As well as being famous for its choice selection of street food, Singapore is an international commercial hub and hence also attracts big name award winning chefs and celebrity chefs. There was a whole section in the Marina Bay Sands shopping complext that was titled 'Celebrity Chef Restaurants'.
My aversion to making bookings whilst on holiday prevented us from going to anywhere too posh and prestigious. I did some Googling and found a lot of recommendations for Osteria Mozza. I was going a little crazy trying to identify why that name sounded so familiar when it dawned on me: the restaurant was being advertised in our hotel lifts (poster of Mario Batali with a string of sausages around his head stuck in my mind). Ah...
A bit more Googling revealed that Osteria Mozza was more or less a fine dining restaurant and next door was Pizzeria Mozza, the casual counterpart. That sounded perfect for me because it meant I could dip my toes in the whole celebrity chef hype in Singapore without having to comit to a serious, booked-in, night time meal.
We wandered around the Marina Bay Sands Shopping Centre, playing with the interactive maps and trying to find the restaurant. Even the GPS-like animated directions telling us how to get there weren't enough and in the end, we had to ask someone for specifics (or more acurately, someone took pity on my lost expression and asked me where I wanted to go).
Pizzeria Mozza is a restaurant inside a shopping centre but as soon as you step inside, you forget that. There are regular tables and an open kitchen with bar seating around it. The lighting was dim but in a rustic, pizza-cave way, not a romantic way.
We found a small, mysterious envelope on our table. Once opened, we found it contained herby tort crisps. Yum. These were devoured whilst we poured over the menu.
It was one of those barely-English menus but I fumbled through and selected a few items.
Rosemary lemonade and (possibly) pineapple and cranberry
The drinks sounded interesting so we each ordered what we thought what would be strange and different. I didn't take photos of the menu describing what they were, assuming that I would find it online later but that wasn't the case so I'll have to go by hazy memory. Mine was lemonade with rosemary. The savory qualities of the rosemary were great for cutting through the tart and sweet elements of the lemonade. Very refreshing and stops it from being too sticky and sickly. Marc's drink had pineapple in it... and something else that made it a bit quirkier but for the life of me I can't remember. I'll update if it springs to mind.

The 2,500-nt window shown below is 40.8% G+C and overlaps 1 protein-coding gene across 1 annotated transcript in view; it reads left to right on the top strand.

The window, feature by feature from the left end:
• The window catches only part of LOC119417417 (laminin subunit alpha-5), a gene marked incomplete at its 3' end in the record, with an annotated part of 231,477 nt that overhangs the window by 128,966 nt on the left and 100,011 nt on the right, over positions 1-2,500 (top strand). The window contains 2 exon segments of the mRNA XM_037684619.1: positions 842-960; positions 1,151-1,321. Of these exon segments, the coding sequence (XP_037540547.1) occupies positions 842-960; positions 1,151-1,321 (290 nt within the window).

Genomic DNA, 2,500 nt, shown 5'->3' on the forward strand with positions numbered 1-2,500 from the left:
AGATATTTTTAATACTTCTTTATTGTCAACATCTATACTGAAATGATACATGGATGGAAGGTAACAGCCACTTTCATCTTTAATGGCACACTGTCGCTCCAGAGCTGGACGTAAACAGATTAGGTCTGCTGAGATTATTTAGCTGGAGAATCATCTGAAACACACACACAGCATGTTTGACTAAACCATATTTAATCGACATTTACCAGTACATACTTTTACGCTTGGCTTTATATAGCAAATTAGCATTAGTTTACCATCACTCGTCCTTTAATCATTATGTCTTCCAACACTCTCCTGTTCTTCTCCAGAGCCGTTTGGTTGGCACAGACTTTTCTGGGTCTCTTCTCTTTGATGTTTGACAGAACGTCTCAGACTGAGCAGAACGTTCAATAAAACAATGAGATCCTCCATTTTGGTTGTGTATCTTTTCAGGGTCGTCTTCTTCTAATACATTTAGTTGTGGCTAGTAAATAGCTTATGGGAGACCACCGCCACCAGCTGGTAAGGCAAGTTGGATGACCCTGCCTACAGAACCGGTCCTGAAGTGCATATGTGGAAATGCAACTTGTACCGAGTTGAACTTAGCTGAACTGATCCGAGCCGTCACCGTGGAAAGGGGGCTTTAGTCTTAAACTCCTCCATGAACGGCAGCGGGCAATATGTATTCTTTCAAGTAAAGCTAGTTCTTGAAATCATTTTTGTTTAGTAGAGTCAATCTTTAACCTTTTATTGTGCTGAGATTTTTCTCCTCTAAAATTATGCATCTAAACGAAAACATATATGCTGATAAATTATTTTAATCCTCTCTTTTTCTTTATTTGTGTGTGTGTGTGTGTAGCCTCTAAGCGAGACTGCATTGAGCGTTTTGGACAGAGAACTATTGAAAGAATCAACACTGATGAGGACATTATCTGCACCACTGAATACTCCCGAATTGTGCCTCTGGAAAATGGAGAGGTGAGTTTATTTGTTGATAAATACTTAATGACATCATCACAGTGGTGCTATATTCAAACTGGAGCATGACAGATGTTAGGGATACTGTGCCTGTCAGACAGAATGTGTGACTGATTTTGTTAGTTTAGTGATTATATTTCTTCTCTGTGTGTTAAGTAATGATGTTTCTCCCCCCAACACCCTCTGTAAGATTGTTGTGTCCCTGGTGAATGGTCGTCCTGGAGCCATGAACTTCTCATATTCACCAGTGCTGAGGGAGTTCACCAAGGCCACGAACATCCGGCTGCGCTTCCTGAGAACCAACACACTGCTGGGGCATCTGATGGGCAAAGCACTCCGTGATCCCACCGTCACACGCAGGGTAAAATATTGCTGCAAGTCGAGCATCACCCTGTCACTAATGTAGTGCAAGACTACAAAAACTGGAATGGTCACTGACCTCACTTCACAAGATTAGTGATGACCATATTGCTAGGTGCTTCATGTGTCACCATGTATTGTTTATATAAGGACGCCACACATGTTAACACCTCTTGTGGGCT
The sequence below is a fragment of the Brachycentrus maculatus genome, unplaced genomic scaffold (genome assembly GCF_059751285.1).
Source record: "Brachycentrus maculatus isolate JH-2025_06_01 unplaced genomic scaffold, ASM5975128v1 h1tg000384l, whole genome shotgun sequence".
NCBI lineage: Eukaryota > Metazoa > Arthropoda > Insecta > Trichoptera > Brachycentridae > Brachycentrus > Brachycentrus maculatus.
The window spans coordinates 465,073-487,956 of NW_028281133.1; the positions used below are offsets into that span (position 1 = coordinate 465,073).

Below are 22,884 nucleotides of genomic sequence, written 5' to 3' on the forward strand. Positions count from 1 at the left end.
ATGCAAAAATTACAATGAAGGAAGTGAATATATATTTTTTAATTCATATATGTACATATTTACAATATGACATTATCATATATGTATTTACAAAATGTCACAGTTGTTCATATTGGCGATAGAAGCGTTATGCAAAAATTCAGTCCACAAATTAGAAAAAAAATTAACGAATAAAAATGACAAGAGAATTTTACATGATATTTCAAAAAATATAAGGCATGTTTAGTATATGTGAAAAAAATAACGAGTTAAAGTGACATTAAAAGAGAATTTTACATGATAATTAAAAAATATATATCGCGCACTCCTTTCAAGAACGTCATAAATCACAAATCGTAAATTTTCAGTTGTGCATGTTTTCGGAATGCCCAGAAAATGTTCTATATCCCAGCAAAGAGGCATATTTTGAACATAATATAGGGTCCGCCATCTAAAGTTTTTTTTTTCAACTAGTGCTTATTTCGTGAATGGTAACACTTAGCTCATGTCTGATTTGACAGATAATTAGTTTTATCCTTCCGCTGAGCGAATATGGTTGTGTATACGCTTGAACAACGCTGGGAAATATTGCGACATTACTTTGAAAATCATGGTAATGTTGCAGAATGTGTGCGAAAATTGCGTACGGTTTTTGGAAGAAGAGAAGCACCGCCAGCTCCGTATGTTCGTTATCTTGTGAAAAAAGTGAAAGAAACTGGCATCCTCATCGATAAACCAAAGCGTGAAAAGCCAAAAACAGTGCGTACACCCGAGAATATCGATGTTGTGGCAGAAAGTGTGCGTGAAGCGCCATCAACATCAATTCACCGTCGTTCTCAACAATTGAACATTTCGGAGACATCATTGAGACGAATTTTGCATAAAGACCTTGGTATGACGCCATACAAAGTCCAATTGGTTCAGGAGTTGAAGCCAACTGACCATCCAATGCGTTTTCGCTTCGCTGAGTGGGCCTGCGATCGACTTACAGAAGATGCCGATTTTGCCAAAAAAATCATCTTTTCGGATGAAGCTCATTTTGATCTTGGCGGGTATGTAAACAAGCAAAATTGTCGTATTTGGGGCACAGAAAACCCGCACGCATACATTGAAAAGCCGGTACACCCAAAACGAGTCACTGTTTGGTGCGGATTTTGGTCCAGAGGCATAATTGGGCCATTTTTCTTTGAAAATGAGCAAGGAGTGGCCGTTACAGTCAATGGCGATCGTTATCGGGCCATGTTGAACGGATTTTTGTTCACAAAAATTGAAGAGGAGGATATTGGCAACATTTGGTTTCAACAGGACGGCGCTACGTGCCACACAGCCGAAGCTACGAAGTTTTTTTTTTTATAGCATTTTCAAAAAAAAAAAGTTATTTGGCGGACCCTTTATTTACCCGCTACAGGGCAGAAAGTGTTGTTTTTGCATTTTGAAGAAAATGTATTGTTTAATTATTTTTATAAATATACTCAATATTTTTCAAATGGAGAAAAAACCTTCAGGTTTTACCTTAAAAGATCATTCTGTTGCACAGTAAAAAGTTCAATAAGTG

We ordered a few tapas/starters to share and finished with a pizza.
Meatballs al forno
The first of the starters was the meatballs. They came in a cheesy, tomato-based sauce with crispy croutons for dipping. The meatballs were luscious and packed a flavor punch. I always think of meatballs as 'good' and restaurant meatballs should be 'better' but these exceeding even that.
We also got some grilled prawns on a bed of potato that doesn't seem to be on the menu anymore (so again, I'm grasping at weak memory threads). The prawns were huge but not outstanding in terms of flavor. I did like the potato portion of this dish though.
Finally, to ease my health conscience, I asked for a salad. We got the insalata mista, which was a huge serve of bitter greens finely sliced and tossed with a zesty EVOO dressing, sun-dried tomatos and salami. The inclusion of salami made us query just how healthy this salad was but I thought it was delicious anyway.
Pizza with bacon, salami, fennel sausage, pancetta, tomato and mozzarella
The last thing we ordered was also the main event at Pizzeria Mozza. It shouldn't take a genius to work out that it's the pizza that the restaurant is famous for. I tried to pick one that Marc would like and considering he's a boy, I sought out the meatiest sounding option. As a fan of vegetarian pizzas, I was stunned to see a pizza that arrived with no shade of greenery. Not even the slightest. It still looked awesome though so we ripped the pieces up and dug in.
Close-up of pizza slice
YUM. The pizza was unbelievably fantastic. I've had a LOT of pizza in my time: fast food, gourmet, wood-fired, hand made, flat, thick... whatever. You get to a point where you think 'wow that's good' and don't see how it can get much better than that. Sugo Mi is probably the best I've had in Australia because the sauce was unreal, but I still like UQ Pizza Caffe's pizza for their thin crunchy bases (my personal preference).
My opinion is that this Pizzeria Mozza pizza married the best of all those pizza's I'd enjoyed in my life into my idea of the ultimate pizza. The base was perfection - it was crunchy yet also puffy in places. I know that pizza base preference is a very personal thing but this just did it for me. The sauce was also delicious. It transcended well beyond stock standard tomato sauce into something layered in flavors, slurpy and delicious. The toppings, although simple, were all top ingredients and it really made a difference. Even the salami and sausage, basic ingredients, were just superior to anything that's usually thrown onto the top of a pizza. It does make a difference!
I didn't know what to expect from Pizzeria Mozza, having never been to a celebrity chef pizza joint before... but I loved it! I'm not sure what the level of hype is but judging it as a plain pizza restaurant, based on the taste of food and ambience, I think it has to be the best I've tried. And yes, that's a big call. In the realm of fine dining, the possibilities are almost endless. When it comes to something like pizza, the challenge is in taking something simple and familiar up a few notches. I really think Pizzeria Mozza delievered.